Book Review: Resistance by Owen Shears

Review by Séamus Sweeney

Resistance by Owen SheersResistance by Owen Sheers

  • Paperback: 368 pages
  • Publisher: Faber & Faber (March 6, 2008)
  • Language: English
  • ISBN-10: 0571229646
  • ISBN-13: 978-0571229642

Purchase at Amazon.com or Amazon.co.uk

Resistance, made into a film released in 2011 is written by the Welsh poet Owen Sheers, notable also for being the Welsh Rugby Union’s first writer-in-residence. It is another entry in the what-if-the-Nazis-won-World-War-II category of the alternate history genre, but one much more concerned with the emotional and quotidian realities of occupation rather than with   In an Afterword Sheers relates the background to the novel; the Auxiliary Units which were to mount clandestine resistance in the event of invasion (In Alt Hist 4, Johnathon Doering’s “Battalion 202” stories were based on the same Units).

In terms of the Alternate History, in Sheers’ story Stalin abandoned Moscow, leaving it and Stalingrad to fall to the Germans. More directly related to the premise, the D-Day landings failed, due in large part to the exposure of the elaborate deception of Operation Fortitude  by a German sleeper agent in Britain – the Germans therefore realise that the invasion plan was for Normandy rather than Calais as Fortitude suggested. During the novel we read of Churchill’s departure for Canada, Roosevelt’s defeat  in the 1944 Presidential election, the United States’ subsequent departure from the War in Europe, and R.A. Butler’s appointment as a quisling Prime Minister.

All this is far from Sheers’ focus. We begin with the sudden disappearance, shortly after the German invasion, of all the menfolk from a remote Welsh valley near the English border.  It soon becomes evident that all have decamped to join the resistance. The focus is primarily on Sarah Lewis, a twenty-six year old woman from a neighbouring valley. She and the other women band together and decide their duty is to keep things going as if the men haven’t left.

This becomes impossible with arrival of a Wehrmacht patrol lead by Captain Wolfram. Wolfram is a familiar type in World War II fiction; the war- and Nazi- weary officer.  For reasons which would stray into spoiler territory, shortly after the invasion the SS request that Wolfram form a patrol for a special mission. As this promises to take the men away from what promises to be a bloody battle for London, Wolfram picks five men who he feels are either particularly damaged or particular salvageable from the wreckage of war.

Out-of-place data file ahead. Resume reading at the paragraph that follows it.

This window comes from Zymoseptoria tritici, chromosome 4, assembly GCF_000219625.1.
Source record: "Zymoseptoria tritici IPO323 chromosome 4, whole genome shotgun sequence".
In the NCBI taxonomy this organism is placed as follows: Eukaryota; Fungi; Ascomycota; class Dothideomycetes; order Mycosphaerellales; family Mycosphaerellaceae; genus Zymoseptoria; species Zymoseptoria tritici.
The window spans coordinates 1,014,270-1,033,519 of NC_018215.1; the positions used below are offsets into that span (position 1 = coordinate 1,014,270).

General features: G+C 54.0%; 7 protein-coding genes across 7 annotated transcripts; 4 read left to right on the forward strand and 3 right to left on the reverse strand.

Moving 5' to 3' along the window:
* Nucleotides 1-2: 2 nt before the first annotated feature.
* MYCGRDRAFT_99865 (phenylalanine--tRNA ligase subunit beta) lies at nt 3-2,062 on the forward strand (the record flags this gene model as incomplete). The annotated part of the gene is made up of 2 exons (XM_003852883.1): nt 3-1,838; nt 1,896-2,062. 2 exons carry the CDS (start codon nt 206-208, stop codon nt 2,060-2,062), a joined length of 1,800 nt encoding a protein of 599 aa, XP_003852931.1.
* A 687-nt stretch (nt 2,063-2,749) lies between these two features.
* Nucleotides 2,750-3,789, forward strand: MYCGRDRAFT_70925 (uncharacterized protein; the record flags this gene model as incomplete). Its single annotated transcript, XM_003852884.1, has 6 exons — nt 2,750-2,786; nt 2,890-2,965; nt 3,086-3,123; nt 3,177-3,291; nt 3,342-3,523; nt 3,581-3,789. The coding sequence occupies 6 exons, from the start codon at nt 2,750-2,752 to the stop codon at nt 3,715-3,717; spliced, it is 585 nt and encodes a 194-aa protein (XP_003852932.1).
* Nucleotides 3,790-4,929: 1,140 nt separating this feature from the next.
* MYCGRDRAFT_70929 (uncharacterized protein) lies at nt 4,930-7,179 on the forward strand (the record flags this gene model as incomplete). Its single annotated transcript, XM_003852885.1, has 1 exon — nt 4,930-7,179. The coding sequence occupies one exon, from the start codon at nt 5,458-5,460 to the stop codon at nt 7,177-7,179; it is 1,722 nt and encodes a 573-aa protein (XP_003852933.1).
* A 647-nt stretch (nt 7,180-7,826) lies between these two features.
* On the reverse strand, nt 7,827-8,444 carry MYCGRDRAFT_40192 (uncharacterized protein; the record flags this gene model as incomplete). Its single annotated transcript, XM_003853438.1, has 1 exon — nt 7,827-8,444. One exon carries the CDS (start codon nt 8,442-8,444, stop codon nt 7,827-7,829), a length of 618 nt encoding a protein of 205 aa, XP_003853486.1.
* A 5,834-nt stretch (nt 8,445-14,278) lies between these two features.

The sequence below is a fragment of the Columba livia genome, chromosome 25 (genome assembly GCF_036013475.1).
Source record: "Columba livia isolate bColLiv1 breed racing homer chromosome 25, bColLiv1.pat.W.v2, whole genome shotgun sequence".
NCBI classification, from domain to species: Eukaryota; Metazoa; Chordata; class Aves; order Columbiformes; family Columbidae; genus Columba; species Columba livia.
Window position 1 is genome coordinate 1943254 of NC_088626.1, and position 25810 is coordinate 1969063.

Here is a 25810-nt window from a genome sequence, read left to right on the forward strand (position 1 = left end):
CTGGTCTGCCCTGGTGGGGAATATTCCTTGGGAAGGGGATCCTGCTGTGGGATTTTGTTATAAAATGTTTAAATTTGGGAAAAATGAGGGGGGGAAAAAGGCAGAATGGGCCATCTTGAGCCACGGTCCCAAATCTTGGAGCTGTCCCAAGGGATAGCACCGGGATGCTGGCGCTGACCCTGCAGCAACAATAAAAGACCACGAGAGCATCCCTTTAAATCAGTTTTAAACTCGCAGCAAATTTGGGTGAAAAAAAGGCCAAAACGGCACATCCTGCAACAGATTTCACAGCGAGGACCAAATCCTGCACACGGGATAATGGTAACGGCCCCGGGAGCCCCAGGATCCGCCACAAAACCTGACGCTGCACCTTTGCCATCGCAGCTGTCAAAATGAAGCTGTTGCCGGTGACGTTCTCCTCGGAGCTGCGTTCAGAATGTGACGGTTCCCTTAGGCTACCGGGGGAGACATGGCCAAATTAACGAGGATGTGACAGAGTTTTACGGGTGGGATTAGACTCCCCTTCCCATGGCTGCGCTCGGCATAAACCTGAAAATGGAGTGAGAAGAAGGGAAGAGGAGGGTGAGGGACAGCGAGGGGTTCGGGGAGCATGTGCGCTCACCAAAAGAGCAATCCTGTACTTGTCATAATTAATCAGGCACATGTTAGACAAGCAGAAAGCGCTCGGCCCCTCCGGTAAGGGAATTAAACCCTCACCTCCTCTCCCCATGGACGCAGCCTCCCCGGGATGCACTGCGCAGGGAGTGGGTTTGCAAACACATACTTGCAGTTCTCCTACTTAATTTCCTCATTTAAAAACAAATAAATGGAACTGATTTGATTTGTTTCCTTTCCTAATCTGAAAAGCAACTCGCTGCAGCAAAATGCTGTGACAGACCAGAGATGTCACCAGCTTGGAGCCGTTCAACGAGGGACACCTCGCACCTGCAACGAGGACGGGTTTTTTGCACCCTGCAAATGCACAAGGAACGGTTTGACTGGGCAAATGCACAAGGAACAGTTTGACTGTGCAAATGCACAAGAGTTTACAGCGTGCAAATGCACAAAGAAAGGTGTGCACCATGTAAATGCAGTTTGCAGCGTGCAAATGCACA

Sheers describes the patrol’s journey to Oxford and further through occupied Britain with a restraint that accentuates the casual horror of the Nazi approach to resistance. Most of the book, however, is taken up with the lives of the women in the valley, and the impact of the patrol’s arrival there. Sheer has a sure sense of place, and for the rhythms and realities of rural life. His prose is never overtly “lyrical”, but marked by a power and grace which sucks the reader in.

The third plot strand is the story of George, a young man who is recruited, in 1940, into the planned resistance. Declared medically unfit for combat as a cover, George has to endure the contempt of his family and others, and when invasion does arrive he witnesses the gradual slide towards collaboration. One of Sheers’ themes is the meaning of collaboration and the defining effects of the uniform. A severe snow-laden winter forces the women and the patrol into a co-existence which gradually becomes something more. Sarah, the most resistant to any compromise of her absent husband, attracts Captain Wolfram. The common humanity of the soldiers and the women is not strong enough to resist the forces that would reduce them to occupier and occupied.

I couldn’t help thinking that the story could easily have been told as “straight” historical fiction with a setting in France, say. It is interesting to look at the User reviews of the film on imdb.com and note the stark divide between those who found it moving, poetic, haunting etc and those who were frankly bored.  Those who prefer alternate history of a more “from above” nature, with great a

ttention to the key moments that made the timeline go on a different tack, may not be overly impressed. For those who wish to enter a world familiar yet strange, homely yet terrifying, Resistance is highly recommended.

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3 Responses to Book Review: Resistance by Owen Shears

  1. Pingback: New Book Review by Seamus Sweeney of Resistance by Owen Sheers | Alt Hist: Historical Fiction and Alternate History

  2. ediFanoB says:

    What-if-the-Nazis-won-World-War-II category of stories are not really my favorite ones. Despite that I liked the Battalion 202 stories in Alt Hist 4. After reading the review of Resistance I got the impression, that the Battailion 202 stories are more to my liking. But I’m sure Resistance will find its readership.

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